Could the post help revive the data agenda? “You’d expect someone at that level of seniority to bring further momentum to the joining up of the function as a whole,” she replies. And in a nod to the separation of digital and data policy responsibilities, she comments that the GCDIO will “be sitting at the very top tables, and therefore will be able to influence thinking across departments.”

Asked how she envisages a UK digital identity system, Pritchard says the goal is “an international set of standards whereby you can then join the data” – enabling users to access multiple services via a single log-in, and to link them together. And where does Verify fit in? “Verify is part of the convergence journey,” she replies. “Using Verify and other approaches to get us to a totally ubiquitous set of standards is what the focus is on right now.” Verify, once seen as the end of the journey, has become a waypoint.

Digital directions

Photo by Paul Heartfield

While she awaits the GCDIO’s appointment, Pritchard will be pushing hard on three fronts. She wants to “build our expert service” – sending in teams to help departments on specific projects, perhaps on a chargeable model. She’s keen to turn some of GDS’s strategies into “assurance processes” to enforce compliance: she cites cloud and data standards. And she’d like to see changes to the government’s processes for developing business cases, approving project spending and allocating departmental budgets.

These latter reforms could help address mismatches between civil service processes and the needs of digital projects: the requirement for business plans to specify a scheme’s functionality, milestones and budget, for example, mitigates against Agile project management. “I’m hearing everyone say this: not just digital people, but delivery folk more generally. I’m also hearing Treasury folk start to use similar language,” Pritchard comments.

Processes could be altered to require “a range of numbers rather than absolutes”, she suggests, and to review projects grouped into portfolios so “you can trade off risk on one set of activities against another.” Such changes would permit more experimentation and iterative development, she says, “but you can’t do that if you have the continued, very binary and linear relationship with a spending review envelope.” Changing these processes will not be an easy task, but GDS is working with the IPA and the commercial function to explore the potential: “The time is right to do something different,” she believes.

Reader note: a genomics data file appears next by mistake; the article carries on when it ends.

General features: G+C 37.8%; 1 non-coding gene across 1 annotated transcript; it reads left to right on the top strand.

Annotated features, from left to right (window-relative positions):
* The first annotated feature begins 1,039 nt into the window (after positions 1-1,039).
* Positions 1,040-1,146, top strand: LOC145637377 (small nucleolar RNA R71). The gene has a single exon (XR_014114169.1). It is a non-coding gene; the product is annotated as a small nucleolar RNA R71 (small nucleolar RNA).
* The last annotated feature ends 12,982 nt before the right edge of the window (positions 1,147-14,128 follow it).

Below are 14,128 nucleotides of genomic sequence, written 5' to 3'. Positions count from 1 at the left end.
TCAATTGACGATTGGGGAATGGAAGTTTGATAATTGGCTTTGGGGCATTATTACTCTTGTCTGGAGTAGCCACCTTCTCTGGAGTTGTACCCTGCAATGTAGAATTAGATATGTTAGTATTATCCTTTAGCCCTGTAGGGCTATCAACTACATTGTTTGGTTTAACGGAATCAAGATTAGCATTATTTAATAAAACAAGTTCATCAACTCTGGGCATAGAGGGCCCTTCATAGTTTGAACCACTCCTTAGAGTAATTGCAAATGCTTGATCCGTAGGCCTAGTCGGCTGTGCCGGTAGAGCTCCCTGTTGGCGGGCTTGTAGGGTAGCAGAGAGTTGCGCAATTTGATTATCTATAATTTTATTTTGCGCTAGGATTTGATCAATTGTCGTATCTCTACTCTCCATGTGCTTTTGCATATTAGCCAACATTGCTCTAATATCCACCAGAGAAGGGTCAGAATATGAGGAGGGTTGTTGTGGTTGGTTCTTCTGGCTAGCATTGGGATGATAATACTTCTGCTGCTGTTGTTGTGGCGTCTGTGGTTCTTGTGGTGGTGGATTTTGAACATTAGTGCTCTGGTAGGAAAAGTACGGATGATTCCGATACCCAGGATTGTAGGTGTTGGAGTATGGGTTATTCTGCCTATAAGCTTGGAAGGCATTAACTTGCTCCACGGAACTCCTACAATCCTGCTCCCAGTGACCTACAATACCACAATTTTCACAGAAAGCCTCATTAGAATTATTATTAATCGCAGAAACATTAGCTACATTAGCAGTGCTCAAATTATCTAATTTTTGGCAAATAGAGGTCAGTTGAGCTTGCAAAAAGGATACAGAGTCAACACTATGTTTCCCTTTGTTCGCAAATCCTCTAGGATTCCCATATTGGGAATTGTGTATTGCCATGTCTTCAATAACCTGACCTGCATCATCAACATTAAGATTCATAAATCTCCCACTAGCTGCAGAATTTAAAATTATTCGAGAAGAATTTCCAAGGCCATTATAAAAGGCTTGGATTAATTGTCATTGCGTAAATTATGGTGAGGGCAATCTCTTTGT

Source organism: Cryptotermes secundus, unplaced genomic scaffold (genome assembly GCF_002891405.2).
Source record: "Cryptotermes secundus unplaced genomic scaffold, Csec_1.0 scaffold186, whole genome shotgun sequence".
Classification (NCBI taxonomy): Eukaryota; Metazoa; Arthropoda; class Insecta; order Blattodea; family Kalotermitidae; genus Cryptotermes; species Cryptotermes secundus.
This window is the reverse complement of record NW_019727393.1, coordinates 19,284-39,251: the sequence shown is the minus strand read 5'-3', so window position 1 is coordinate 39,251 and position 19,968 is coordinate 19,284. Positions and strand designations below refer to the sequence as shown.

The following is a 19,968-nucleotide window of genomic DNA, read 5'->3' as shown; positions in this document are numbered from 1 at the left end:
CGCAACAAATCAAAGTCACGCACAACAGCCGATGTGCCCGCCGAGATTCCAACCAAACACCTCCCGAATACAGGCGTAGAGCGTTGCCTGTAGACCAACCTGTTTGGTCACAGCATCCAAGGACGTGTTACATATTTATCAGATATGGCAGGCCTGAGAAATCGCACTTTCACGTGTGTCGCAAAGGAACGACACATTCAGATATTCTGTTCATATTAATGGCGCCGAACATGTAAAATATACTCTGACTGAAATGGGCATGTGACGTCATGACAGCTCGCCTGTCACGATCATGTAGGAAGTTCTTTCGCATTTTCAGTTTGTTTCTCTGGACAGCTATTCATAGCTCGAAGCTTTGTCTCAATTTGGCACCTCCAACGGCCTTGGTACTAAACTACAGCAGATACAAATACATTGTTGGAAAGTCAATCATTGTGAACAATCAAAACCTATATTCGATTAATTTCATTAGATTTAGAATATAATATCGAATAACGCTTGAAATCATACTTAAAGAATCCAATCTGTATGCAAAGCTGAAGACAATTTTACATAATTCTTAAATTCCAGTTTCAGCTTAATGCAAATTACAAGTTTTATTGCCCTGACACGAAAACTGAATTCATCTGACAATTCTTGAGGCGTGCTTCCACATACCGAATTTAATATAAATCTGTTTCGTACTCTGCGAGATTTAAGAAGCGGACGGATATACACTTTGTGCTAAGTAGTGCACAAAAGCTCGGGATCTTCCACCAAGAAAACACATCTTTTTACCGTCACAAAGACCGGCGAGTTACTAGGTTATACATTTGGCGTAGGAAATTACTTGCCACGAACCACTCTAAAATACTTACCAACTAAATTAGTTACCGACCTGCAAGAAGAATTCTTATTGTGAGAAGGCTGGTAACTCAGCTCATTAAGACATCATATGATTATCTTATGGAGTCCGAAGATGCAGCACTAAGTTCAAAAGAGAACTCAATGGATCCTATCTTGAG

To do something different here, Pritchard will need all the tools at her disposal, including GDS’s relationships with those other functions, the support of digital professionals across government – and, perhaps, the humour that enlivened her Brexit briefings. And this must work both ways: are her experiences at GDS providing inspiration for her comedy work?

“Anything that goes on around you, you park in your brain and say: ‘That’s quite interesting, there’s an angle on that’,” she replies. “I’m still talking to my [comedy] writing colleagues: we’re a network. And I’m finding that I’m so focused on EU exit, to get my other news I have to read what they’re up to – which is often satire.”

And then, she adds, she only has to “work out what’s satire and what’s real: at the moment, it’s quite an interesting challenge.”

About Matt Ross

Matt is a journalist and editor specialising in public services, policymaking, government and management. He was the editor of trade title Civil Service World from 2008 to 2014, serving an audience of senior UK officials; and the features editor of weekly news magazine Regeneration & Renewal between 2002 and 2008, covering urban regeneration, economic growth and community development. He has also been a motoring and travel journalist, and now combines his role as editorial director of Global Government Forum with writing for other publications including The Guardian and Planning magazine.